Hoffman tunnel

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Hoffman tunnel
Overview
Other name(s) Hoffman drainage tunnel
Location Clarysville
Operation
Work begun 1903
Opened 1906
Technical
Design engineer Phillip Jenkins
Length 2 miles
Grade 1/3 percent

The Hoffman tunnel, or Hoffman drainage tunnel, was constructed to drain water from coal mines northwest of Clarysville in Allegany County, Maryland. The two-mile-long tunnel drains into the Braddock Run tributary of Wills Creek.

Tunnel construction[edit]

The Hoffman Drainage tunnel was an engineering triumph of its age. Built in the period 1903 through 1906, it was hand-driven through solid rock for two miles to provide an outlet for water that was flooding the coal mines. Since the water had proven to be too much for the steam pumps, coal production was stagnating. After an engineering survey of the tunnel project by the Consolidation Coal Company, a contract was let to Mr. Phillip Jenkins, Sr. of Wales. Work was begun from both ends in November 1903 by Jenkins’ four sons, William, Edward, James, and Phillip, Jr.

The Jenkins crew were familiar with hard rock mining from their native Wales, but this work was different from coal mining. To speed progress, a shaft was sunk 181 feet deep inside Hoffman Mine number 3. From the bottom, the men dug in both directions, giving four working faces, including the exit portals.

The tunnel proceeds in a straight line, except for an 18 degree turn located some 400 feet from the east (exit) portal. The tunnel is a uniform 8 feet in height and width, and follows a downgrade of some 1/3 percent. This put the exit 40 feet lower than the drainage area in the mine, which was more than sufficient for adequate flow. The excavation work proceeded in three shifts per day, involving blasting through hard rock. Working conditions were described as “wretched” due to cold water seepage. The men worked in rubber waders. A pump was added near the exit at the horseshoe curve of the Eckhart Branch of the Cumberland and Pennsylvania Railroad (C&P), to help control the flow. The miners used lard oil lamps for illumination. Drilling for the blasts was done by hand, with a three-man crew. The excavated rock was removed through Hoffman number 3 mine, and dumped on the slate banks.

Later, a mule was lowered into the central shaft, and served there as a draft animal for six months. William Jenkins was in charge of the dynamite and his brother James supervised the digging. They stayed resided at the nearby Clarysville Inn while the work was under way. During the dig, there were only two accidents, and only one man died. The project cost $300,000.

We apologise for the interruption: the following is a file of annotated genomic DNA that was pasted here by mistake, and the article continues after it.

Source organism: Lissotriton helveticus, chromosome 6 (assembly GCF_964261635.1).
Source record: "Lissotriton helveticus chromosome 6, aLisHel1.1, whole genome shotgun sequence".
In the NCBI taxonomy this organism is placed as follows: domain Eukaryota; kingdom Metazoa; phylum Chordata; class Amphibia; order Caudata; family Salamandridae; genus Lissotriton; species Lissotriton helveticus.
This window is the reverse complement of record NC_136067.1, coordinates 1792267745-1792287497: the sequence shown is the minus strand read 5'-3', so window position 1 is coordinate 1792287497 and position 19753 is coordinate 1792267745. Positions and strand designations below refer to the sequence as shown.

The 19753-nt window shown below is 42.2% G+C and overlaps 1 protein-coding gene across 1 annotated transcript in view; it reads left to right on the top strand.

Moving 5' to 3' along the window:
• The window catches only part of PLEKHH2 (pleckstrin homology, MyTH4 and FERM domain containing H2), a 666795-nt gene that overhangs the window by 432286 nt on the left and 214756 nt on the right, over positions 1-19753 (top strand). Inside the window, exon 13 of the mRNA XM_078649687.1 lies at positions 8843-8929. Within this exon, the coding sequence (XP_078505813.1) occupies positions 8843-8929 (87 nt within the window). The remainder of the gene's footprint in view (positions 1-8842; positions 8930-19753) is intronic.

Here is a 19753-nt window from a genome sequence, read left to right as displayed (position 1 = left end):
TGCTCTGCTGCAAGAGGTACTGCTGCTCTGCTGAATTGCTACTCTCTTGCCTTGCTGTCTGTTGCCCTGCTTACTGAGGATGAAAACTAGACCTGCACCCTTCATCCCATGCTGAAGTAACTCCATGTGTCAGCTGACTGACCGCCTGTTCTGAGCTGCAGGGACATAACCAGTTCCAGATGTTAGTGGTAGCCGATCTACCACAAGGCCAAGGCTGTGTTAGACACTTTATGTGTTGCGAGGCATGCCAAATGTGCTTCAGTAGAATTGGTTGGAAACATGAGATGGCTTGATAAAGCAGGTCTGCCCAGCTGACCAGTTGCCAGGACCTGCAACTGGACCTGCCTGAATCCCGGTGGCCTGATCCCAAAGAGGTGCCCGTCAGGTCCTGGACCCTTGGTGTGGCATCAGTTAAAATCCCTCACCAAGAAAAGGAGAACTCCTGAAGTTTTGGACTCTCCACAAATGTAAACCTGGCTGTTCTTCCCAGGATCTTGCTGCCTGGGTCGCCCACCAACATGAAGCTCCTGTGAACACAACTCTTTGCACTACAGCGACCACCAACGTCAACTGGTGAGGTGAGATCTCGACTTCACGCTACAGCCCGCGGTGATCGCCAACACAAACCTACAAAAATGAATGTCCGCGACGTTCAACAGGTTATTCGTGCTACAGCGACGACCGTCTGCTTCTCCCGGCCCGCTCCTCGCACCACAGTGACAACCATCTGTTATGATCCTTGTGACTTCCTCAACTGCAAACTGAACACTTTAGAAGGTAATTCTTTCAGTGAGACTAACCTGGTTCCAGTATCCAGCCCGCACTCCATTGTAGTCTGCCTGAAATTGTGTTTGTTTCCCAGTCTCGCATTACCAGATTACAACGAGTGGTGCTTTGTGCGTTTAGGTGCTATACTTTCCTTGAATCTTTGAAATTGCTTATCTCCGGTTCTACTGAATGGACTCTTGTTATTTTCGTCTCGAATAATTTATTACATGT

The tunnel was punched through on Saturday, July 21, 1906 at 9 pm. It was found to be off by less than three inches. The Frostburg Mining Journal of September 15, 1906, proclaimed, “The Great Work Complete.” Inside the mines, the pumps were silenced, and gravity took over to lower the water level. It is estimated that 9,000,000 gallons of water were drained in 24 hours.

Mining operations[edit]

The impact on the coal workings was immediate. A tremendous amount of coal, previously inaccessible, was now available, and over 50 additional men were employed to work the coal. In addition, working conditions in the mines improved. Thirteen miles of mine drainage ditches fed the tunnel. Observers noted in the Cumberland News of 1906 that the volume of water carried by Braddock Run was ten times greater after the tunnel had been operating for two months. The draining water's red coloration and odor of sulfur was noted as far downstream as Wills Creek in the Narrows.

Maintenance continued until about 1953 and the mines closed around 1960. As of February 2000, the concrete portal arch at the east or drainage end was still standing. The overburden upstream for some 30 meters is gone, and some timbering can be seen in the stream bed. The water seems to emerge upward from the end of a blind canyon and flows through the arch. The inscription on the arch can still be clearly read: “1903-1906, Hoffman Drainage Tunnel, Length 2 miles.”

Aftermath[edit]

The east end of the tunnel with its associated concrete arch is located next to one of the bridge abutments that carried the C&P horseshoe curve over the creek at that point. Tunnels such as the Hoffman Drainage Tunnel have been a cause of acid mine drainage.[1] The water flow in February 2000 was quite brisk, with no obvious smell of sulfur, but with a decided red tinge to the water.

Footnotes[edit]

  1. ^ Lutz, Lara (September 2007). "Mining operations' legacy a mother lode of acid drainage". Chesapeake Bay Journal. Retrieved 2009-03-30. 

See also[edit]

References[edit]

  • Stegmaier, Jr., Harry; Dean, David; Kershaw, Gordon; Wiseman, John; Allegany County - A History, Parsons, WV: McClain Printing Co. 1976, pp 227.
  • Harvey, Katherine A. The Best-Dressed Miners - Life and Labor in the Maryland Coal Region 1835-1910, 1969, Cornell University Press.
  • Cordts, Jeanne M. "The Hoffman Drainage Tunnel: A Remarkable Underground Achievement," J. Alleghenies, Vol. XIII, 1977.
  • Van Newkirk, Betty, Tunnel Visions,” J. Alleghenies, Vol. XXXI – 1995, pp. 69.
  • Frostburg Mining Journal, various, 1903-1906. Particularly, July 28, 1906.
  • J. Alleghenies Vol XII, 1977,Council of the Alleghenies, Frostburg, MD.
  • “The Earliest Railroad Activities in Western Maryland, 1828-1870,” 1996, J. Alleghenies, Vol. XXXII, ISSN 0276-7449.

External links[edit]

Coordinates: 39°38′17.6″N 78°53′32.65″W / 39.638222°N 78.8924028°W / 39.638222; -78.8924028